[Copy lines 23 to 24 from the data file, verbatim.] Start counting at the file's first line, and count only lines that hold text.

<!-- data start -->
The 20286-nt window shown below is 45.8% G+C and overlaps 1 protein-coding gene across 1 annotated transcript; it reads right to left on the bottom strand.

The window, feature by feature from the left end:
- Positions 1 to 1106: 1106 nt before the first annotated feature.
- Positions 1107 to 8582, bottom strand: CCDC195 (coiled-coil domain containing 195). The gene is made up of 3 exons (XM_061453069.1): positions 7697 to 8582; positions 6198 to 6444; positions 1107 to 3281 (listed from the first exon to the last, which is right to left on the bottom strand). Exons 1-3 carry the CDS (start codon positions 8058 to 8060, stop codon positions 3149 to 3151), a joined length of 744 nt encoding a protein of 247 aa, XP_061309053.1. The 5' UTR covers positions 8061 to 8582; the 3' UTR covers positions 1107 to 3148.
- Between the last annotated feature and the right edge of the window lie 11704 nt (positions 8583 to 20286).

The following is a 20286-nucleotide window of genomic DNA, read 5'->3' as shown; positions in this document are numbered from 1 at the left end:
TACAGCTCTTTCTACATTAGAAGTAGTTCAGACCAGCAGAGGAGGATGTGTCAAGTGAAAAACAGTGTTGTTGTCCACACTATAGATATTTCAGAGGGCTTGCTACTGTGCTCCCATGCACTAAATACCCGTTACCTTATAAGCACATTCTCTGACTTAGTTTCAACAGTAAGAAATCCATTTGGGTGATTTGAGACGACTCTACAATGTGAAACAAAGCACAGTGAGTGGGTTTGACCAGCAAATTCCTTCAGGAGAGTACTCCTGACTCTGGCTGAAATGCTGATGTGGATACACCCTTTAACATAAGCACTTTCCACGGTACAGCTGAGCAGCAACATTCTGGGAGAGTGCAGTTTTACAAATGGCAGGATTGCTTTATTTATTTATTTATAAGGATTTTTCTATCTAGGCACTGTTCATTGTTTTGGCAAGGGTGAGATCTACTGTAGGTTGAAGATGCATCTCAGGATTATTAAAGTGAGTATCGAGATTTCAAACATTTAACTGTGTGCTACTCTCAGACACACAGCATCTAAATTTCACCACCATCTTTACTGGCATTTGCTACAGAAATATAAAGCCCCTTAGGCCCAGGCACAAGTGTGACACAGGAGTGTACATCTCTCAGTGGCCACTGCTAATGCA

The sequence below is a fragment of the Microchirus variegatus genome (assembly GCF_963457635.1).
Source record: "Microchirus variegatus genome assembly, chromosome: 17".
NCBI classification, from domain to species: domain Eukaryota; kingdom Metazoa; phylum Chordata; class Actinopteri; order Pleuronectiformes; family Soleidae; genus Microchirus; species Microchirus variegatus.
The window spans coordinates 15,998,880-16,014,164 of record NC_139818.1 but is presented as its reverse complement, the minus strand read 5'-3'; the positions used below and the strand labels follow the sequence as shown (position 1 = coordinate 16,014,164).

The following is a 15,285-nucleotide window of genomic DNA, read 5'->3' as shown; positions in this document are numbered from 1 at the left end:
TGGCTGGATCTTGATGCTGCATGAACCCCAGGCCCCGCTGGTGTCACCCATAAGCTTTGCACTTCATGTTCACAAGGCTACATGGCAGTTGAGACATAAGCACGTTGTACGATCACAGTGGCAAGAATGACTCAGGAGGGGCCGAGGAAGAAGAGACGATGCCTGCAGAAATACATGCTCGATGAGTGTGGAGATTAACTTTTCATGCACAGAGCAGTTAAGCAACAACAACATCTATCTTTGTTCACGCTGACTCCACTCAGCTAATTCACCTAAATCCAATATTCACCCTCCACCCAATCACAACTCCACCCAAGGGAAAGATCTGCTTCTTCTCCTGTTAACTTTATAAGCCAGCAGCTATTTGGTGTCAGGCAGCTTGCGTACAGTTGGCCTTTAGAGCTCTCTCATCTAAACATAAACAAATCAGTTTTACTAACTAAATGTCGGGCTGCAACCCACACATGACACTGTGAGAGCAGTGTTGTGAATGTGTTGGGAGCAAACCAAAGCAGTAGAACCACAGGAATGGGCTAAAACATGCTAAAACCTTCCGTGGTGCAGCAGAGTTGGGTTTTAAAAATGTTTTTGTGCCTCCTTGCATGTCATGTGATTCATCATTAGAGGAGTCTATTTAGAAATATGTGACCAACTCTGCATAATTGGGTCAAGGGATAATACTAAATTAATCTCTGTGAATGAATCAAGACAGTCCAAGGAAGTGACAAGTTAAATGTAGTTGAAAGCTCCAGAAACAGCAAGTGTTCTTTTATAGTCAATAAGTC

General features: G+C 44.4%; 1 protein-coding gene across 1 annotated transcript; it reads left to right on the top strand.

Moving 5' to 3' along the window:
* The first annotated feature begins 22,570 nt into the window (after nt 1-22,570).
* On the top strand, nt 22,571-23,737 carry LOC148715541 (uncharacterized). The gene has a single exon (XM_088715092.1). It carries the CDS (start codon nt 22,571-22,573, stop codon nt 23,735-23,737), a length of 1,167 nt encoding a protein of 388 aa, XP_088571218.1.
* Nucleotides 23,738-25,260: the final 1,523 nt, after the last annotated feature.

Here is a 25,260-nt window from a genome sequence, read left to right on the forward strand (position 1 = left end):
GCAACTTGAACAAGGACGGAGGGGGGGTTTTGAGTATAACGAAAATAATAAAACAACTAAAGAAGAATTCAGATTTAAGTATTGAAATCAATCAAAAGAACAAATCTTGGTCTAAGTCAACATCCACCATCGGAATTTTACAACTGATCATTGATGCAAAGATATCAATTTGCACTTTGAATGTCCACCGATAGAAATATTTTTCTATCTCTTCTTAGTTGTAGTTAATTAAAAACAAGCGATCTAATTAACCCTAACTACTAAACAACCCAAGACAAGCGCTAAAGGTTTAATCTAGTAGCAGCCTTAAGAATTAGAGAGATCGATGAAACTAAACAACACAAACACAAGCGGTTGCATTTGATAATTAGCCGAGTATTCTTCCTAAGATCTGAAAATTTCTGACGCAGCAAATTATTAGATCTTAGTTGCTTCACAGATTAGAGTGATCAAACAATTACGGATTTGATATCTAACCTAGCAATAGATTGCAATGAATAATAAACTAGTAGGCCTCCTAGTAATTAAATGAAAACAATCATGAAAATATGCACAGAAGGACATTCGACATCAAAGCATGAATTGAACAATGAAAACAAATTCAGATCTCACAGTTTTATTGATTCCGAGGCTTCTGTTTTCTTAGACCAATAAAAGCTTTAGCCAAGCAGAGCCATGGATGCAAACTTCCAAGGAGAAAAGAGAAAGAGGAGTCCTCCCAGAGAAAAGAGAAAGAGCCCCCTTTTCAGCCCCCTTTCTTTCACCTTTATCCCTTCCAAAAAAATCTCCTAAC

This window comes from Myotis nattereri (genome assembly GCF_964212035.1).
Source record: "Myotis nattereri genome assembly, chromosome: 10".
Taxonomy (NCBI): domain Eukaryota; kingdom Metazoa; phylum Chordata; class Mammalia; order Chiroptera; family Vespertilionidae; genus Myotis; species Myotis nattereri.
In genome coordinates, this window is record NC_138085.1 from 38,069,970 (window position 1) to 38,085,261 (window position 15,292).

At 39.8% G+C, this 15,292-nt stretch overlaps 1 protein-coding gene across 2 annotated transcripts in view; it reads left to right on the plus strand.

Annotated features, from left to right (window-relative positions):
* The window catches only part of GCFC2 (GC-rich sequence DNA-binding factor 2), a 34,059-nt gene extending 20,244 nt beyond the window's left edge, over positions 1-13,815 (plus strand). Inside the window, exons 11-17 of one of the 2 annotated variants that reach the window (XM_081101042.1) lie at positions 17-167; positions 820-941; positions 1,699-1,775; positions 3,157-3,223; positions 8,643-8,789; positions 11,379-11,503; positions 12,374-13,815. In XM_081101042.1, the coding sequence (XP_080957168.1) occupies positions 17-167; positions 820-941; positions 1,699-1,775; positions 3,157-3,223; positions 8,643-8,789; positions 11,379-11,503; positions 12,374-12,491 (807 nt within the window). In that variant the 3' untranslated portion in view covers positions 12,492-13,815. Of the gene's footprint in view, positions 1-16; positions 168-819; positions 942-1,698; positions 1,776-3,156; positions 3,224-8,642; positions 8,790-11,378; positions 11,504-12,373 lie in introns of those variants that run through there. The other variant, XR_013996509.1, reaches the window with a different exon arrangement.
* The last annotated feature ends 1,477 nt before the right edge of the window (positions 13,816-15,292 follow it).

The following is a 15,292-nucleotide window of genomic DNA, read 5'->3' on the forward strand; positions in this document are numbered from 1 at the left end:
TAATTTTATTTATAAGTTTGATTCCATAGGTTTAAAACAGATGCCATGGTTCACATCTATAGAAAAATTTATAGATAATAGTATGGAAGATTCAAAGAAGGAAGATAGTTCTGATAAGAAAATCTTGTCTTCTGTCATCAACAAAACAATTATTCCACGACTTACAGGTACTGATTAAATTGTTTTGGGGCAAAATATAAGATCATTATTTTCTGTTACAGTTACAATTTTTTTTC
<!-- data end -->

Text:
Taxonomy (NCBI): domain Eukaryota; kingdom Metazoa; phylum Chordata; class Mammalia; order Chiroptera; family Vespertilionidae; genus Myotis; species Myotis nattereri.
In genome coordinates, this window is record NC_138085.1 from 38,069,970 (window position 1) to 38,085,261 (window position 15,292).